I had engaged a small group of children in playtime. They were sweet and fun with their crinkly pigtails and flowery sundresses. There wasn’t a bad one in the bunch. I could smell their lack of guile. And then she came along. She towered over the children, had unnaturally black hair and wore so many skinny silver bracelets they jingled. But she looked at me with the same delight that the kids did. It was an innocent sense of fun that I rarely saw in any grown up humans. And I knew I could use that to my advantage.
The girl scrunched down to my level, or as near as she could get, and picked up a nearby stick. I pawed at it and pretended to attack it. She certainly knew how to make it behave like prey.
“Whose kitty is this?” she asked.
“It’s not ours,” said the girl with the pink barrettes. “I don’t think it has a home.”
“Oh! Well, maybe I’d better find a home for her.”
That is when I knew I had her. The moment she picked me up, I knew she was going to be mine.
The URLs to your blog, Facebook and/or Twitter accounts — plus any social networking sites you belong to that you would like to include. You actually do not need any of this to be considered, but it will really help in promoting the book, because all the writers will have a hand in doing that when it comes out. But I think a couple of submitters left out this information because they forgot! If you don’t have any social media accounts, please say so. It won’t kill your submission if it is good.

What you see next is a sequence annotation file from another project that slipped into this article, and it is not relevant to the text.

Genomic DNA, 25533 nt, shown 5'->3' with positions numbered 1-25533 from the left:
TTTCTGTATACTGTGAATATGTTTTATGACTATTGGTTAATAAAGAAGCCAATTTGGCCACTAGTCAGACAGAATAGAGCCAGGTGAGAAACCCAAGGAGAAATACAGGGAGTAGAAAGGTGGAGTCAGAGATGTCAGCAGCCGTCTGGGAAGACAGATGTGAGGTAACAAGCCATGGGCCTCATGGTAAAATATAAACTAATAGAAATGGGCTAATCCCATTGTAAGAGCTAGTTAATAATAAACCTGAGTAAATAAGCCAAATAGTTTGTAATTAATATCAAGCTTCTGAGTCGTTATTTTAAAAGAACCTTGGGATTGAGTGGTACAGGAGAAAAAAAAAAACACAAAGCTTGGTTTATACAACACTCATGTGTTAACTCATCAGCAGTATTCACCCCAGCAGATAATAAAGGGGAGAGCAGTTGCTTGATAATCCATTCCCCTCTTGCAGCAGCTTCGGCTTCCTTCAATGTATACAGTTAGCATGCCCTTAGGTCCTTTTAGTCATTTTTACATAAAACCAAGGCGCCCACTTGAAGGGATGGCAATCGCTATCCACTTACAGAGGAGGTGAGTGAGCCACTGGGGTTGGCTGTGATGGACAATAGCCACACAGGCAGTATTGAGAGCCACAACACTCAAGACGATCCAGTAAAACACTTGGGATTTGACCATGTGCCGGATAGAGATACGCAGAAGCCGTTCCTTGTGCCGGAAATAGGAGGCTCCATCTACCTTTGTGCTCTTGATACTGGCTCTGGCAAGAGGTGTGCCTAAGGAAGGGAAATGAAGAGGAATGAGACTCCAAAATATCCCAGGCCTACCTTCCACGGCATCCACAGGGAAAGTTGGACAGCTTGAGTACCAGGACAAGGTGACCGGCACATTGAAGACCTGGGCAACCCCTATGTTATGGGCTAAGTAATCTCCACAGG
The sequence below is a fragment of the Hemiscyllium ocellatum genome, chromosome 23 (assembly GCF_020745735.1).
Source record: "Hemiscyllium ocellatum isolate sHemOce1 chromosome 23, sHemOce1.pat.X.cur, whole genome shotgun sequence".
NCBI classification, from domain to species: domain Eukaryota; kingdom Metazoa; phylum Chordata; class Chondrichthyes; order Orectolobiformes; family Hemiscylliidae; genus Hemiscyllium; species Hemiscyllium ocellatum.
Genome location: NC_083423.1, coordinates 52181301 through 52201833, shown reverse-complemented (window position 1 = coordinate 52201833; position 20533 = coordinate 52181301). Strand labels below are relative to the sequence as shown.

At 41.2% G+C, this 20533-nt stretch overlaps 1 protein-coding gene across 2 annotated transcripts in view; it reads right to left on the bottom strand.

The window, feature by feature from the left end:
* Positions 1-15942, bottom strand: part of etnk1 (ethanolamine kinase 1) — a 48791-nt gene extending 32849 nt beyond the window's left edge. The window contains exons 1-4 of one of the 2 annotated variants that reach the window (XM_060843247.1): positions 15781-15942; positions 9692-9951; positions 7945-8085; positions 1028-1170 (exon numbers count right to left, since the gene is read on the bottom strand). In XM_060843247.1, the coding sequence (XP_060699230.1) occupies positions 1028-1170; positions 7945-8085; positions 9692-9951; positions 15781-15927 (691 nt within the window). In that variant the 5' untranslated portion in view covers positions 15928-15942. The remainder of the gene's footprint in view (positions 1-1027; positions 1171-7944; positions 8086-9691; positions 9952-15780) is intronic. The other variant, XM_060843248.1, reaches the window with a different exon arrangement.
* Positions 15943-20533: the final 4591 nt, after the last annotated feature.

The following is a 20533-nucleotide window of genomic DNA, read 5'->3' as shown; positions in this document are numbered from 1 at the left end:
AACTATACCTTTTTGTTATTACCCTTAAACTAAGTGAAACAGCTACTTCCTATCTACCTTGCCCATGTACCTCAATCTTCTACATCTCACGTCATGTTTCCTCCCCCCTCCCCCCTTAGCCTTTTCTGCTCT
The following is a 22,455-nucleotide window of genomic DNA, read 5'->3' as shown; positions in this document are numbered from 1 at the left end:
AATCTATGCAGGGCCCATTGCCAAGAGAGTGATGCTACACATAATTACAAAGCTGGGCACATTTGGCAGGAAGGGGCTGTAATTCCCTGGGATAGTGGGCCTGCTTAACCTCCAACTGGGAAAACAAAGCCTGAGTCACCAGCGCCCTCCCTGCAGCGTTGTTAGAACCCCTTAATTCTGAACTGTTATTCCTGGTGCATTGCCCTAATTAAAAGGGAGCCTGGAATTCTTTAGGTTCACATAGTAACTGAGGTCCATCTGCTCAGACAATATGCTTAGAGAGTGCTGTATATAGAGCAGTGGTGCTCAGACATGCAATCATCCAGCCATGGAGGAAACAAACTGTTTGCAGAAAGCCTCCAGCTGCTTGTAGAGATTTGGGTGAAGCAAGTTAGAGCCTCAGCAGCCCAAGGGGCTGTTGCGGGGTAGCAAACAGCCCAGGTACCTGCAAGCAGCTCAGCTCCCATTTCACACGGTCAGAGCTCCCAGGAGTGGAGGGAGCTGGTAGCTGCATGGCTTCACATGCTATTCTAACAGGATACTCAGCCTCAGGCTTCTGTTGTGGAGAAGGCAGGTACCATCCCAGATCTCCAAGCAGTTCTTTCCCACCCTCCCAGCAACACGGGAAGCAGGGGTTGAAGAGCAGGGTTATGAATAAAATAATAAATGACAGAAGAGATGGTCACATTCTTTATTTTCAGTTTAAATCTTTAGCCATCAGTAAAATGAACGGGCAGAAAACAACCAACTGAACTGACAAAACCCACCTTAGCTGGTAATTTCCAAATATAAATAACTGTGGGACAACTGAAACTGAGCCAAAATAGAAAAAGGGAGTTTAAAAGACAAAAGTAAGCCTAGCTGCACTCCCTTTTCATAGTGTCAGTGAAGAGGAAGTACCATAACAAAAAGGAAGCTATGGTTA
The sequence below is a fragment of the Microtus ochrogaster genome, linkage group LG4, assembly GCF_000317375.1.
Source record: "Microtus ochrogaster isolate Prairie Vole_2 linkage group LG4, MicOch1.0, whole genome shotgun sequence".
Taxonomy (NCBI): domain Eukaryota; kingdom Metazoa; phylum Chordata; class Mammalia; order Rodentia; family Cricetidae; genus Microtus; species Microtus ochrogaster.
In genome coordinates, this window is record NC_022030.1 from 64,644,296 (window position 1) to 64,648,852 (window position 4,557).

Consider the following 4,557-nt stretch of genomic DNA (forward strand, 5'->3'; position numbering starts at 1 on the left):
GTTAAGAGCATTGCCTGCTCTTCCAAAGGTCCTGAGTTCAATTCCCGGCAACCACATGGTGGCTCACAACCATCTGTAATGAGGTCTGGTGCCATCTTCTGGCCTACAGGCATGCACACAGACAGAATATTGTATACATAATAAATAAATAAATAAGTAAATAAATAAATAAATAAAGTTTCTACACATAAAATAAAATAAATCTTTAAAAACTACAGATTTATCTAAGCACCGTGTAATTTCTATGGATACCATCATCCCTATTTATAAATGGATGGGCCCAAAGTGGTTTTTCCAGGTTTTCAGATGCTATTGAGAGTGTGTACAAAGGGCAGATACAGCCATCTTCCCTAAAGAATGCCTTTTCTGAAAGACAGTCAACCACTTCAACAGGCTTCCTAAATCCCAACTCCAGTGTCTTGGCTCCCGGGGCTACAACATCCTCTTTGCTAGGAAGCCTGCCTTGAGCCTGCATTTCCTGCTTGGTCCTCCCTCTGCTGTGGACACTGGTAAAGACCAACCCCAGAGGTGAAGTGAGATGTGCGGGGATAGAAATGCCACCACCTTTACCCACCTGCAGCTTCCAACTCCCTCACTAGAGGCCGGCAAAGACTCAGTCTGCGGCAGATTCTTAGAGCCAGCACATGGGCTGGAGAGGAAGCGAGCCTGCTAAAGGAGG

If you have already submitted a story and you messed up on a few things, don’t worry! You can send the information you forgot and it will be added onto the rest of your submission. If you sent a whole story, then you do not need to worry about the sample paragraphs or synopsis. But it is better, actually, to send the paragraphs and synopsis in lieu of a whole story.
If you want the full submission requirements, they are here. The good news is that since it took so long for my human to come up with the materials to clarify the submission process, the deadline has been extended until November 1! If you have any questions after looking over the submission requirements, you can email my human at rescuesubmissions AT fitcatinc DOT com. Good luck, and please keep them coming!